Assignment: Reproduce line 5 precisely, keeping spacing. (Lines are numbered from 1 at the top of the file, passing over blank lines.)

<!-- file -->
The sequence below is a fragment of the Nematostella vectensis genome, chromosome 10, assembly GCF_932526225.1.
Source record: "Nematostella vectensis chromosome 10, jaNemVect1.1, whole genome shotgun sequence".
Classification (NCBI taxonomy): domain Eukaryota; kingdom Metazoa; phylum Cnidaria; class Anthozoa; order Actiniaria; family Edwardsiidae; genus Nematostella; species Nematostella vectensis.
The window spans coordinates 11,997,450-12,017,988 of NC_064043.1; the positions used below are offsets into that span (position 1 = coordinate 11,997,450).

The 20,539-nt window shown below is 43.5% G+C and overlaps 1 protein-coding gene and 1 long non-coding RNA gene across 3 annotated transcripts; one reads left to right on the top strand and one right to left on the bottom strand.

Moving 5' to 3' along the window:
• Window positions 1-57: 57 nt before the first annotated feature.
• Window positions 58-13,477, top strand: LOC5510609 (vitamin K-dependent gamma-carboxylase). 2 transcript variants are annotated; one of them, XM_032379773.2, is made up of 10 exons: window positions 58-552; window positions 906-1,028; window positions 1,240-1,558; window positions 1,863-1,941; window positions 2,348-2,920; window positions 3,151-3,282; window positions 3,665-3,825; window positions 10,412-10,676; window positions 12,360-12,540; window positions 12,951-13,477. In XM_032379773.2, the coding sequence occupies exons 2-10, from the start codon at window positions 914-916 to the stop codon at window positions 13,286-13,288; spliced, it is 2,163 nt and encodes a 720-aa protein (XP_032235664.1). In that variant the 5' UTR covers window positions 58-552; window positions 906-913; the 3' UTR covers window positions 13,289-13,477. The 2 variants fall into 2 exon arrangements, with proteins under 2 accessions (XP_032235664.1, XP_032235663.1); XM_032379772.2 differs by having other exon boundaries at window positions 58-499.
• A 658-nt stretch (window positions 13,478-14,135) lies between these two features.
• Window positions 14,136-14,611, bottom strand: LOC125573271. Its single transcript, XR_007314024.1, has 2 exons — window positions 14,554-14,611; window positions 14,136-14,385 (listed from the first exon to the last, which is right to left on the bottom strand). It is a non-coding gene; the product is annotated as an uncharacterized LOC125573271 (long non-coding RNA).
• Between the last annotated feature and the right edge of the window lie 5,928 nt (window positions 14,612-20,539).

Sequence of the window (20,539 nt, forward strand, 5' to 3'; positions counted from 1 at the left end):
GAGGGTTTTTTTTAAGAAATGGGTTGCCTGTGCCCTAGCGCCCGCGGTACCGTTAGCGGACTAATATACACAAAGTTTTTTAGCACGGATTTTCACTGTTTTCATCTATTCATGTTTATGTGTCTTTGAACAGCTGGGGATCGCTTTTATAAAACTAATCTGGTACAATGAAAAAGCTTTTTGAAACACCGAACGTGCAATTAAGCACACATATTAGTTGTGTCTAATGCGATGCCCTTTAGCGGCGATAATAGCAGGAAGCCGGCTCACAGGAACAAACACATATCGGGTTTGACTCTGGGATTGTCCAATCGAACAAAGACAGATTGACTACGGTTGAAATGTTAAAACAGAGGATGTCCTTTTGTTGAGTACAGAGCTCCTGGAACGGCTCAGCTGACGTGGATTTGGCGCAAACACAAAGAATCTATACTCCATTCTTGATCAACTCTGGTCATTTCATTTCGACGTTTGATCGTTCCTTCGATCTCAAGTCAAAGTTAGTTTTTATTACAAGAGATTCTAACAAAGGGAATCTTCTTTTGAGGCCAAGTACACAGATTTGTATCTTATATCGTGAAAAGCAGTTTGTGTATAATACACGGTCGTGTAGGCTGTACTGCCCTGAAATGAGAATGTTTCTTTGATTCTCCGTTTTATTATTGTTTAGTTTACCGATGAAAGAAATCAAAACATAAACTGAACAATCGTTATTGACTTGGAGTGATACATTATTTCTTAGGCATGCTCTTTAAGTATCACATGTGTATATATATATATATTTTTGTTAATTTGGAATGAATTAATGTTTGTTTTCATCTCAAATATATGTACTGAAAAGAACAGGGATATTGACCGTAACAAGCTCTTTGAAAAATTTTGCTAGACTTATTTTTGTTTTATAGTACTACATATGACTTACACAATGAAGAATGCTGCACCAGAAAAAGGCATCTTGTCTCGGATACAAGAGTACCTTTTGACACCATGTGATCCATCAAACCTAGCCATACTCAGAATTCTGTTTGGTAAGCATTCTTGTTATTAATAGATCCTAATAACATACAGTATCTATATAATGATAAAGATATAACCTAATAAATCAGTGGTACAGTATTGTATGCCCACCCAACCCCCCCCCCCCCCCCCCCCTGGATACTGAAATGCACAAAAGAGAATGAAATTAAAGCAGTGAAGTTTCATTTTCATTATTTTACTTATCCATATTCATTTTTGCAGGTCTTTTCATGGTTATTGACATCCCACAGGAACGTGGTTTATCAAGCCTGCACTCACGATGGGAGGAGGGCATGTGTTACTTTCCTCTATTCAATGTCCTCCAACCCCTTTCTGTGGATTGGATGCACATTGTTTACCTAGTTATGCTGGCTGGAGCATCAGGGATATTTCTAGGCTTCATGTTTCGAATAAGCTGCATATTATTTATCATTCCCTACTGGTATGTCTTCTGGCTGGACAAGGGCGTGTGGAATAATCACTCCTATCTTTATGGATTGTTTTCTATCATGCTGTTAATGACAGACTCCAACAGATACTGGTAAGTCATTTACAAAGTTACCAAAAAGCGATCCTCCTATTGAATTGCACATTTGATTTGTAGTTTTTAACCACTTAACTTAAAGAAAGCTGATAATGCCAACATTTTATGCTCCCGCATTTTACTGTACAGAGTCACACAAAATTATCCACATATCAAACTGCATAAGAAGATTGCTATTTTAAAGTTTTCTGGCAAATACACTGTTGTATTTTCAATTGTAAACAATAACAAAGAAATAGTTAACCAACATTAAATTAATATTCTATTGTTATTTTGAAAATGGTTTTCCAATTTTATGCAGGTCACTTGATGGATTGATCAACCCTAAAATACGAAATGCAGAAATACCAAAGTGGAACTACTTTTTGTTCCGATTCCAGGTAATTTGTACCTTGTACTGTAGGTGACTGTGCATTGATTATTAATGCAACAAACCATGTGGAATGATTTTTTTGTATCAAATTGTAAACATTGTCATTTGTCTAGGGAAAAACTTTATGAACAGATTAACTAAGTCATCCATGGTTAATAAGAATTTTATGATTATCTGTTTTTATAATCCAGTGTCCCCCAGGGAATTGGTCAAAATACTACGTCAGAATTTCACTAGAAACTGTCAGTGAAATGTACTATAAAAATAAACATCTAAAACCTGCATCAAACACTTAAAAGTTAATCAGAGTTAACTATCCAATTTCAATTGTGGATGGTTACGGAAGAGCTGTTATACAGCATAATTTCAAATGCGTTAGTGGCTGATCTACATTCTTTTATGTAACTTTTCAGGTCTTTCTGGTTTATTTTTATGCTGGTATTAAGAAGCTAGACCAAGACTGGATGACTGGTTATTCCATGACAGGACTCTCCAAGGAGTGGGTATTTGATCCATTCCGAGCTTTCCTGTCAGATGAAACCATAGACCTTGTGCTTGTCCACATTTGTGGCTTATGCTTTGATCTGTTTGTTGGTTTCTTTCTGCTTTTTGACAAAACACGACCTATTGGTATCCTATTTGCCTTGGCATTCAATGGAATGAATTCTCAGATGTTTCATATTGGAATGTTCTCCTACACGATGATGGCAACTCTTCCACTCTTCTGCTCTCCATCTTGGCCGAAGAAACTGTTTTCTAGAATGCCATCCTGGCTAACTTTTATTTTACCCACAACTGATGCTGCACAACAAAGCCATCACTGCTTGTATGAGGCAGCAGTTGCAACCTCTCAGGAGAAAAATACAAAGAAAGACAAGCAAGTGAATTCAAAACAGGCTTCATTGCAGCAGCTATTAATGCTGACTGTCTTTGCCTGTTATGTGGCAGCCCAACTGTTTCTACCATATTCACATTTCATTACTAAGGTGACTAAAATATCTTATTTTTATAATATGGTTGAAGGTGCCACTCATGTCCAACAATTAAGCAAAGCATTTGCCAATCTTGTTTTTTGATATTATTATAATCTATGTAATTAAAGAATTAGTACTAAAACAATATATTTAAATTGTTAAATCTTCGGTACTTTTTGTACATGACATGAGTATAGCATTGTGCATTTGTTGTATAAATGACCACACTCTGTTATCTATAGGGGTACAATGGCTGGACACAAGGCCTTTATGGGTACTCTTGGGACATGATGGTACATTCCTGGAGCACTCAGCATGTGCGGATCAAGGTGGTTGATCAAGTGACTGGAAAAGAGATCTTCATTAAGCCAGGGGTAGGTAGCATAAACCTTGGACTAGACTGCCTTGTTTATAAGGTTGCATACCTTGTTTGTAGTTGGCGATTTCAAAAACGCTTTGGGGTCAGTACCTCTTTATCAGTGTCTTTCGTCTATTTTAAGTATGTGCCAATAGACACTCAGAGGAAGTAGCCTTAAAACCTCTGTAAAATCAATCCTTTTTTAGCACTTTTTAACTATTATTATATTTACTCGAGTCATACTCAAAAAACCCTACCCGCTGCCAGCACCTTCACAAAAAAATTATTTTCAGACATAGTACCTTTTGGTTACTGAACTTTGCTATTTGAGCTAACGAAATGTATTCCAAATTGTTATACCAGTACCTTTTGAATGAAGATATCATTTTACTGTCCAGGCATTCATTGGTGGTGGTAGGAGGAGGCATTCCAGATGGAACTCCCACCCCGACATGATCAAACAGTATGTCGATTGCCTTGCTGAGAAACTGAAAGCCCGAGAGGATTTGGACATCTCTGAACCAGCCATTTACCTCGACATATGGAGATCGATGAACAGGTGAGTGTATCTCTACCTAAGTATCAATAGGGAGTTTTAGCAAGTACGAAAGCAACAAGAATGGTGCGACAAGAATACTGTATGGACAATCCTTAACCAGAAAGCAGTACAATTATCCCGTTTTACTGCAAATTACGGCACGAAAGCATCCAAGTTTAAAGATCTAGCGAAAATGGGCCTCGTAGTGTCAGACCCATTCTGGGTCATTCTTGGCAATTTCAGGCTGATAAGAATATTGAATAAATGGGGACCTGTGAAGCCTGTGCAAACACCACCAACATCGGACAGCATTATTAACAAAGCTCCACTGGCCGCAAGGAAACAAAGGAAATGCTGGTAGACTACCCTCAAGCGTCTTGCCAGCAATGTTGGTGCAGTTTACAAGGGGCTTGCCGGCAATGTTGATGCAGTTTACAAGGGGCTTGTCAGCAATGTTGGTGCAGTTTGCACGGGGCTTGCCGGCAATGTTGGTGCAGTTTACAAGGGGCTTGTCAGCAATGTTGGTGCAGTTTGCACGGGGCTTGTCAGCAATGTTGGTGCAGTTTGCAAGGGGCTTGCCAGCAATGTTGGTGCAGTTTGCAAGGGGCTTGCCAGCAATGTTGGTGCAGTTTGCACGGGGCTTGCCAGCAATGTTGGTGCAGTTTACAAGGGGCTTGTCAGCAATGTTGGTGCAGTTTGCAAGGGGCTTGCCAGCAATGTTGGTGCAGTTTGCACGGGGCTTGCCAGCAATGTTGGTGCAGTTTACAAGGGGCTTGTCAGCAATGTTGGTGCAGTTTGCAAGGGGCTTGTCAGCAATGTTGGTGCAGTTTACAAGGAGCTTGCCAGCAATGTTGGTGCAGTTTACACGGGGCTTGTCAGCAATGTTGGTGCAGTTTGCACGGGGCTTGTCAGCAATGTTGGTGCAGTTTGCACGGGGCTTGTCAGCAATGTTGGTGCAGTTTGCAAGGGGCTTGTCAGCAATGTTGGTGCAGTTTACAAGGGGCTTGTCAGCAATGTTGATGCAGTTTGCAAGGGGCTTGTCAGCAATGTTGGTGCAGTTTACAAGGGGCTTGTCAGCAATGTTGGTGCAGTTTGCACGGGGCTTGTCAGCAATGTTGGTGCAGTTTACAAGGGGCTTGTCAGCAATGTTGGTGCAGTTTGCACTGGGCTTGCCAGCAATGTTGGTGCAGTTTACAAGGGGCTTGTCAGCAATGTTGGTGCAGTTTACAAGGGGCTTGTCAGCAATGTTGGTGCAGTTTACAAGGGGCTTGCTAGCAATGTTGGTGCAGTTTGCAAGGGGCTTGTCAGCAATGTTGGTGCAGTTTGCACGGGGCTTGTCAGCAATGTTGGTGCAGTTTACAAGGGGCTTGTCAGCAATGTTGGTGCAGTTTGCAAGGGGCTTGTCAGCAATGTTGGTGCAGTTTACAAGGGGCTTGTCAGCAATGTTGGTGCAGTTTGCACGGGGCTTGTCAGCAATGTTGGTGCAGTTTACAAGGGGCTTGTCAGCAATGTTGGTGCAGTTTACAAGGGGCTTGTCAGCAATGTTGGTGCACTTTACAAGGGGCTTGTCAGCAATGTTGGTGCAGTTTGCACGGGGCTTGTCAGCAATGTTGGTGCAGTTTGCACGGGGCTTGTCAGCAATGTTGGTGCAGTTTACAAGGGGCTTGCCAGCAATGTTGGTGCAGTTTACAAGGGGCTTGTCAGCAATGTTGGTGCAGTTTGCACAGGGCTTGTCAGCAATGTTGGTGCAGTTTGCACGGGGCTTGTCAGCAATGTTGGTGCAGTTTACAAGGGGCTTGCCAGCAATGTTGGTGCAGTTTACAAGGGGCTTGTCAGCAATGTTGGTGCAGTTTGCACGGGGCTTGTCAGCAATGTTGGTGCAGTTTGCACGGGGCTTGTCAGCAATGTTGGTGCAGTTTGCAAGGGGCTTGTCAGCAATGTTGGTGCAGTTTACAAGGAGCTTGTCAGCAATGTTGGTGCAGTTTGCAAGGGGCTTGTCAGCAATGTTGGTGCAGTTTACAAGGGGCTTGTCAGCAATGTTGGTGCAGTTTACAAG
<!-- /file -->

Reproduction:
The 20,539-nt window shown below is 43.5% G+C and overlaps 1 protein-coding gene and 1 long non-coding RNA gene across 3 annotated transcripts; one reads left to right on the top strand and one right to left on the bottom strand.